MEA-MFT COPE recommends Jon Tester
For Immediate Release: January 17, 2012
For More Information: Eric Feaver, MEA-MFT President, 442-4250
MEA-MFT COPE votes to recommend Tester for re-election
Members of MEA-MFT’s political action committee (called MEA-MFT COPE) have voted unanimously to recommend Jon Tester for re-election to the U.S. Senate.
MEA-MFT represents more than 18,000 Montana k-12 teachers, school support staff, higher education faculty, county and state employees, Head Start educators, and health care workers.
MEA-MFT COPE members reviewed Tester’s voting record and his positions on issues, comparing them to his opponent, Congressman Dennis Rehberg.
“There’s no question that Jon Tester is the right candidate on our issues,” said Charlie Martin, a COPE member in Billings who works as a probation and parole officer.
“He’s right on education, right on public services, right on jobs, and right on the rights of working people to bargain collectively. He has a strong track record on all these issues.”
“Jon believes in public education,” said Kate McAuliffe, a COPE member and teacher in Billings. “He knows it’s the cornerstone of our democracy and economic development. He knows we need a highly educated workforce if we’re ever going to rebuild our economy. Plus, Jon’s a former teacher and school board member himself -- and a father and grandfather. He’s very aware of the unique issues in Montana schools. He has fought to replace the top-down No Child Left Behind law with a school improvement plan that works for Montana and rural America.”
COPE member Mary Verploegen, a professor at MSU-Northern in Havre, said Senator Tester has also worked to expand higher education opportunities, including vocational technical education. “He has worked hard to make college more affordable for Montana families,” she said.
Congressman Rehberg, on the other hand, has a record of voting against education, Verploegen said.
“Dennis Rehberg has tried to cut Head Start and Pell Grants – two of the most successful education programs in the nation for helping students succeed in school and in life,” she said. “Last year he proposed major cuts to financial aid for college students, and then he called Pell Grants the ‘Welfare of the 21st Century.’ That’s so insulting to thousands of hard-working Montana families who have been able to afford college for their kids because of Pell Grants.”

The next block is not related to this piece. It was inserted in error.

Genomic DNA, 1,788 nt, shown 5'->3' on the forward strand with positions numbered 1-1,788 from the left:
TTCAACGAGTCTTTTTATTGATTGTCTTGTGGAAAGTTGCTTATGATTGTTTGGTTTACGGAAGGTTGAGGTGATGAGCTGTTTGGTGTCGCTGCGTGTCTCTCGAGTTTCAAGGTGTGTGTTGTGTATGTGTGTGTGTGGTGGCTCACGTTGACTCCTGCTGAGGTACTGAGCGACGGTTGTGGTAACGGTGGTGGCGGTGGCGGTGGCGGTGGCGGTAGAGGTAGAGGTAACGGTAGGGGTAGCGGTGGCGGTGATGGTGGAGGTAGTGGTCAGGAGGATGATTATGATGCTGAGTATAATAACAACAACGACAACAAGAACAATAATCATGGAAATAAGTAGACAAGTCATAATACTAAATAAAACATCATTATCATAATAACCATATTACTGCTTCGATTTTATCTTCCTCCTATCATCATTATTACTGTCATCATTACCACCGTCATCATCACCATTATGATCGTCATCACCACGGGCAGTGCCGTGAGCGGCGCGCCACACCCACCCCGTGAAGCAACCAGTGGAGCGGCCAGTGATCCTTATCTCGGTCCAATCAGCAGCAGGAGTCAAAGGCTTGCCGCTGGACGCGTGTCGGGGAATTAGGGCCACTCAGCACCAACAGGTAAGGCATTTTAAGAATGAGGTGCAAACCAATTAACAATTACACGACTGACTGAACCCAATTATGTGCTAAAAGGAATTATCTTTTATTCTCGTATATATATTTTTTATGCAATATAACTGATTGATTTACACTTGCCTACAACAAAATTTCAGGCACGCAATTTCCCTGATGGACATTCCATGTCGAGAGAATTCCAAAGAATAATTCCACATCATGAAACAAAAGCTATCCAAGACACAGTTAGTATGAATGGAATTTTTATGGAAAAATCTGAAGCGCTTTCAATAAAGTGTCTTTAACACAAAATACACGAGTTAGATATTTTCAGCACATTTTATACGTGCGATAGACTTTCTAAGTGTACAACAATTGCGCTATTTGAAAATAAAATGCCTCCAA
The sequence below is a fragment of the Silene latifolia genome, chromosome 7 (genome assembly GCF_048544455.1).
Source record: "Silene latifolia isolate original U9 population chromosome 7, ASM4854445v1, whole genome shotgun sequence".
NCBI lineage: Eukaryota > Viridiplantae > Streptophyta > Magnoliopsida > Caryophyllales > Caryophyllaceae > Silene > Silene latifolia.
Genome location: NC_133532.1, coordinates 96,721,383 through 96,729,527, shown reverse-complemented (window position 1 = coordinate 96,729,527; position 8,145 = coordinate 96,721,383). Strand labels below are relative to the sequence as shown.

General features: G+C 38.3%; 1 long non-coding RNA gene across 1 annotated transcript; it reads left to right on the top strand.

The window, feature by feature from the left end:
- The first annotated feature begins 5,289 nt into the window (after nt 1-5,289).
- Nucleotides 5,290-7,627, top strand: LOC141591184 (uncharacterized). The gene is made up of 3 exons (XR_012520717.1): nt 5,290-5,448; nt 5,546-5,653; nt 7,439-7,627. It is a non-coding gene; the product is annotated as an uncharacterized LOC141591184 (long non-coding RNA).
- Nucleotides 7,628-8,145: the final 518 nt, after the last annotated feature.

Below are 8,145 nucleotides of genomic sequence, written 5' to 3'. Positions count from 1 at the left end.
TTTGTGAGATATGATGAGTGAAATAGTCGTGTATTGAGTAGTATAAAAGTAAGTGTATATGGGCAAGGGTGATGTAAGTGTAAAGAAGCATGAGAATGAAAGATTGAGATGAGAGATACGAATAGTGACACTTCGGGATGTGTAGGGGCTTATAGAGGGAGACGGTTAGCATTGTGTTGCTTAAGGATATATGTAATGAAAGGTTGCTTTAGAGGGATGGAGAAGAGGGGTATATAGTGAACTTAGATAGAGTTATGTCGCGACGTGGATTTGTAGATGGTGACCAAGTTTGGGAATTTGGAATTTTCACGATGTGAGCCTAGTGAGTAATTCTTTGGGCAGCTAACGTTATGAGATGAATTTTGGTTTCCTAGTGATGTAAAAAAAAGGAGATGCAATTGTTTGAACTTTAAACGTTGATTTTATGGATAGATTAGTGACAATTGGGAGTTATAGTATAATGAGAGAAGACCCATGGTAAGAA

In terms of public services, “Senator Tester gets it,” said COPE member Jill Cohenour of East Helena, a chemist for State of Montana. “He knows our families and main street businesses count on good roads, safe neighborhoods, clean air and water, and strong infrastructure. Public employees are the folks who provide these services. Jon respects the essential work public employees do.”
By contrast, Cohenour said, “Congressman Rehberg made national headlines when he sued Billings firefighters after they were called to put out a grassfire at his Billings subdivision. That says a lot about what he thinks of public servants.”
On the rights of workers, Mike Picking, a COPE member in Great Falls, said Senator Tester supports the rights of working people to form unions and bargain collectively over their working conditions, salaries, and benefits.
“That’s a bottom line issue for us,” Picking explained. “Some politicians in this nation have declared all-out war on collective bargaining rights. We’ve seen it in Wisconsin, Ohio, Indiana, and many other states. Dennis Rehberg has given us no reason to believe he would stand up for collective bargaining rights, but we know Jon Tester will.”
Picking said Tester supports strengthening workforce training programs, has repeatedly voted to extend unemployment benefits for jobless Americans, and supported Wall Street reform. “Dennis Rehberg voted exactly the opposite on all those issues,” Picking said.
On the issue of jobs, MEA-MFT President Feaver pointed to Tester’s Forest Jobs and Recreation Act, which MEA-MFT has endorsed. “That bill will put a lot of Montanans back to work in the woods and protect some our best hunting and fishing areas,” Feaver said. “Just a few weeks ago, Dennis Rehberg admitted to blocking a vote on that bill.”
Feaver also mentioned Tester’s "VOW to Hire Heroes Act," which provides job and training opportunities for veterans. The bill passed with unanimous support in Congress. “It’s the only jobs bill passed by this Congress,” Feaver said.
“It’s just one example of Jon’s work on behalf of veterans. As a combat veteran myself, I cannot be grateful enough for Senator Tester’s commitment to veterans’ health care.”
MEA-MFT’s candidate recommendation process is nonpartisan, Feaver explained. “It’s all about issues and track records.”
The 35 members of COPE are elected locally by their fellow MEA-MFT members. COPE members live and work in communities across Montana and represent all of MEA-MFT’s membership groups.
“COPE members do their homework,” Feaver said. “They spend hundreds of hours reviewing voting records and position statements and interviewing candidates. Then they vote on which candidates to recommend to the rest of our members.”
COPE members recommended Tester after reviewing his record and an intensive face-to-face interview, Feaver said. “Unfortunately, Denny Rehberg failed to sit for an interview and ignored our written questionnaire.”
MEA-MFT Committee On Political Education (COPE) members live in or near the following Montana towns: Anaconda, Billings, Butte, Bozeman, Deer Lodge, East Helena, Great Falls, Hamilton, Hardin, Havre, Helena, Kalispell, Laurel, Lewistown, Miles City, Missoula, Polson, Poplar, St. Ignatius, Shelby, Stevensville, and Whitefish.